• A 20% increase in salivary SIgA levels is associated with a significantly reduced chance of contracting a cold or flu
  • subtilis CUI increased salivary SIgA by 45%[12]

Beneficial Impacts of Bacillus subtilis on Gut Health

The importance of the digestive tract in overall health and wellbeing has been a hugely popular area of research in recent years. Some studies have shed light on the beneficial impacts of B. subtilis on gut health. Gut-associated lymphoid tissue (GALT) lines the digestive tract and is an important part of the immune system as a barrier for pathogens.[13] In a study conducted on rabbits by Rhee et. al. (2004), researchers found that B. subtilis is not only beneficial for GALT function, it is likely necessary for GALT to develop properly. Another study conducted by Williams (2007) found that B. subtilis protects the intestinal epithelial cells from oxidative damage. Bacteria use a mechanism called quorum sensing to communicate with one another. Typically, quorum sensing involves the release of small particles by one bacterial cell, which are sensed by another. B. subtilis releases a molecule called competence/sporulation stimulating factor (CSF) to communicate to nearby cells.[14] CSF has been shown to induce the activity of heat-shock-inducible protein 27 (Hsp27) in humans. Hsp27 is largely important in protecting human intestinal cells from oxidative injury.[15]

Research conducted on B. subtilis as a probiotic shows that it is likely effective in boosting immune activity, protecting the body from pathogens, and improving gut health. The bottom line: as spore-forming bacteria, B. subtilis can survive the harsh environment of the stomach and then colonize the small intestine, where it conveys its benefits to the host!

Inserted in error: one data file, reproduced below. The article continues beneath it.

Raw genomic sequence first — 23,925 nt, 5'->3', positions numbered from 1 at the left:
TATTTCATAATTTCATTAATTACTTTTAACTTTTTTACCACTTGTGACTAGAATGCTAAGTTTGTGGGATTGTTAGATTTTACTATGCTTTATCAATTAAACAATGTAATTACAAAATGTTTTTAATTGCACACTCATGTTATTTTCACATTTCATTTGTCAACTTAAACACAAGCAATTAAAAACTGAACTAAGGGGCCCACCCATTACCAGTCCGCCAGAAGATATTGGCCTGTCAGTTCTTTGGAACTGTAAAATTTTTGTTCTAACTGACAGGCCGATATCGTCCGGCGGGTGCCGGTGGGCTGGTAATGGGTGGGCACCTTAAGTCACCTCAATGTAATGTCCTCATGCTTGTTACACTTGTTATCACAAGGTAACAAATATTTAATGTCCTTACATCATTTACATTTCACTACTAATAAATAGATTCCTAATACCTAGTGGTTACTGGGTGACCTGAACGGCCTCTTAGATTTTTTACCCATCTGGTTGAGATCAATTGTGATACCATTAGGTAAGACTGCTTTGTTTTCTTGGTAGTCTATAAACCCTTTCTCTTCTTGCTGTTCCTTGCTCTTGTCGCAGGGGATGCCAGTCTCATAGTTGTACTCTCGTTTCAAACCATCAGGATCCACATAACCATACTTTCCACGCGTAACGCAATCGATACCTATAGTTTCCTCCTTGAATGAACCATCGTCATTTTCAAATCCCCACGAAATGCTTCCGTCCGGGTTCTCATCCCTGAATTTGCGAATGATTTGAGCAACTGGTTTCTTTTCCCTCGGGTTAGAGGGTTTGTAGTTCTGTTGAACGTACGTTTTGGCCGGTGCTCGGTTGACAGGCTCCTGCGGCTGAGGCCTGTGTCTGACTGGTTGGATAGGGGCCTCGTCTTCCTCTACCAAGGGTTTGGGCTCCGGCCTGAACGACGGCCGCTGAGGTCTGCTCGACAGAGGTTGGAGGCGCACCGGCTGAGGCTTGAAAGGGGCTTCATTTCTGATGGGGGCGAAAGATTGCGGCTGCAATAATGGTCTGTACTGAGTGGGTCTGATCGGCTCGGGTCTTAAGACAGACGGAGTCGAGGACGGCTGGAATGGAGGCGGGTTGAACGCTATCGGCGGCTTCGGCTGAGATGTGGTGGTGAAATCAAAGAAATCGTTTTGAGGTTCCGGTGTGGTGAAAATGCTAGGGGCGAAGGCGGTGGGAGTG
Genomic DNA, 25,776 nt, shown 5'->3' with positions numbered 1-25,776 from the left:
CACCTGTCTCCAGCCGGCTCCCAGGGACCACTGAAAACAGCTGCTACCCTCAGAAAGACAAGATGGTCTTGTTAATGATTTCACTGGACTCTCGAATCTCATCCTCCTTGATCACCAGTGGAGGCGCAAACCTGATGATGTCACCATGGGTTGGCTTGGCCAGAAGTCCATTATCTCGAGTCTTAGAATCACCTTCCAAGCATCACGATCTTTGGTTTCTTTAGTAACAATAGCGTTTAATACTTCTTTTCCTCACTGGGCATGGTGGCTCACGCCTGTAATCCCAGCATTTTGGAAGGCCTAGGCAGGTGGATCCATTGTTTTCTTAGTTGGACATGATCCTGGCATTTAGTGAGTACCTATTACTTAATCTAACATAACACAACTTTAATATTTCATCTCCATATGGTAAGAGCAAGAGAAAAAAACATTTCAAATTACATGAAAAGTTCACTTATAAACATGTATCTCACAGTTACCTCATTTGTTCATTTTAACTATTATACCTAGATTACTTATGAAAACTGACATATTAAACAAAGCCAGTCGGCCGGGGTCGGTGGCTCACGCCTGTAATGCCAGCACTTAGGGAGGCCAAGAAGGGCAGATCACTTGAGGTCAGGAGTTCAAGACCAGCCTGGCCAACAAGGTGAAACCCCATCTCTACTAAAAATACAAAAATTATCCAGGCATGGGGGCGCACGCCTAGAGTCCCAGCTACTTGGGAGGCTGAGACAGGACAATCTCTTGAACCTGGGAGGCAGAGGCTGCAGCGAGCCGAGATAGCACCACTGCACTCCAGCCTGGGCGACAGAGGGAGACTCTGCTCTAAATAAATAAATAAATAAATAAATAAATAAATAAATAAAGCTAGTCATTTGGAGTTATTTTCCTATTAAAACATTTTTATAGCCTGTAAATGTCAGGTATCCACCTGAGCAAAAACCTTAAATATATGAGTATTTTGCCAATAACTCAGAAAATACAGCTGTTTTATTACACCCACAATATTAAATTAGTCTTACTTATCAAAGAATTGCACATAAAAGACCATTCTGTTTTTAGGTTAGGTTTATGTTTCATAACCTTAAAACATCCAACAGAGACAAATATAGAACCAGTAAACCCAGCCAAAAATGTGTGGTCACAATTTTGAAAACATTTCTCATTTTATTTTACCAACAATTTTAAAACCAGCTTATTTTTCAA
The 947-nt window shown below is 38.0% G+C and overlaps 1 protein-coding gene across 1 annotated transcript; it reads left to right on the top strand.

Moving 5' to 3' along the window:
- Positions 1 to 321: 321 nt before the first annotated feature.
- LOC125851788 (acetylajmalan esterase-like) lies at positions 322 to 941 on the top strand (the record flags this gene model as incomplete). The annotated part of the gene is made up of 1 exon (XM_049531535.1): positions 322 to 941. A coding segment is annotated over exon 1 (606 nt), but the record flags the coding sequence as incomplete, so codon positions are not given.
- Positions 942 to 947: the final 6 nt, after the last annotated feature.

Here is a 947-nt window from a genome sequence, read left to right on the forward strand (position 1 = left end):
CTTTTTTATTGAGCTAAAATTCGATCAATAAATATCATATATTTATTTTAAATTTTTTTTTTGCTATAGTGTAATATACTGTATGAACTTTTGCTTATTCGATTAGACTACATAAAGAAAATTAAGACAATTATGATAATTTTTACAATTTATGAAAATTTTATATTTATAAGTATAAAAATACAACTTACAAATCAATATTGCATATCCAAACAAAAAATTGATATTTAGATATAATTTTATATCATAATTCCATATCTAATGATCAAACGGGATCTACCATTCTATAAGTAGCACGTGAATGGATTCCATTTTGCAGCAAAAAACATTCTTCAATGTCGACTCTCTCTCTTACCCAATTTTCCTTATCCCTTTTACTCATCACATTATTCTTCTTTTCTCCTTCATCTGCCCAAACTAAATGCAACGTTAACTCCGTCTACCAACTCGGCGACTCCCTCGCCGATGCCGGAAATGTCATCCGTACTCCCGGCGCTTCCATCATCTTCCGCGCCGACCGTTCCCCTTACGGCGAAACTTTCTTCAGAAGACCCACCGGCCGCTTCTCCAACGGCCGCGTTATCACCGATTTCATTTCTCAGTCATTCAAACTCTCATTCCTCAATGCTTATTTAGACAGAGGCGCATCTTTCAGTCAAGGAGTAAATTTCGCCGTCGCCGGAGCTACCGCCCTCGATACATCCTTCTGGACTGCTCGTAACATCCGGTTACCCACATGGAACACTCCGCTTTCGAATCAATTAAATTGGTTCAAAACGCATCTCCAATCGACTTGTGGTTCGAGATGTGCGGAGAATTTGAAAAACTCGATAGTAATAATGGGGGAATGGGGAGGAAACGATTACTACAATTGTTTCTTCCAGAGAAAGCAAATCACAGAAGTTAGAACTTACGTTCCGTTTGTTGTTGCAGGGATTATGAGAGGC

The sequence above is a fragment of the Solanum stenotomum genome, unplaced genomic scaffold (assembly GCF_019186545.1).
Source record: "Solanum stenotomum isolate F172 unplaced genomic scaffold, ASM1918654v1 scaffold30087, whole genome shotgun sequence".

[1] Hong, H. A., Khaneja, R., Tam, N. M., Cazzato, A., Tan, S., Urdaci, M., … & Cutting, S. M. (2009). Bacillus subtilis isolated from the human gastrointestinal tract. Research in microbiology, 160(2), 134-143.

[2] Tan, I. S., & Ramamurthi, K. S. (2014). Spore formation in Bacillus subtilis. Environmental Microbiology Reports, 6(3), 212–225.

[3] Hong (2009), op. cit.

[4] Guo, M., Wu, F., Hao, G., Qi, Q., Li, R., Li, N., … Chai, T. (2017). Bacillus subtilis Improves Immunity and Disease Resistance in Rabbits. Frontiers in Immunology, 8, 354.

[5] Guo, Ibid.

[6] Hong, H. A., Duc, L. H., & Cutting, S. M. (2005). The use of bacterial spore formers as probiotics. FEMS microbiology reviews, 29(4), 813-835.

[7] Hong (2005), Ibid.

[8] Hong (2005), Ibid.

[9] Hong (2005), Ibid.

[10] Guo, op. cit.

[11] Lefevre, M., Racedo, S. M., Ripert, G., Housez, B., Cazaubiel, M., Maudet, C., … Urdaci, M. C. (2015). Probiotic strain Bacillus subtilis CU1 stimulates immune system of elderly during common infectious disease period: a randomized, double-blind placebo-controlled study. Immunity & Ageing : I & A, 12, 24.

[12] Lefevre, Ibid.

[13] Rhee, K. J., Sethupathi, P., Driks, A., Lanning, D. K., & Knight, K. L. (2004). Role of commensal bacteria in development of gut-associated lymphoid tissues and preimmune antibody repertoire. The Journal of Immunology, 172(2), 1118-1124.

[14] Williams, P. (2007). Bacillus subtilis: a shocking message from a probiotic. Cell host & microbe, 1(4), 248-249.

[15] Williams, Ibid.

Clinical Contributor

Sophie Thompson

Sophie Thompson

Clinical Support Intern at Sanesco Health
Sophie recently obtained her degree in Biology from UNCA in Asheville. Born and raised in Asheville, her hobbies include painting, writing and spending quality time with her dog and her family.
Sophie Thompson

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    Disclaimer: The information provided is only intended to be general educational information to the public. It does not constitute medical advice. If you have specific questions about any medical matter or if you are suffering from any medical condition, you should consult your doctor or other professional healthcare provider.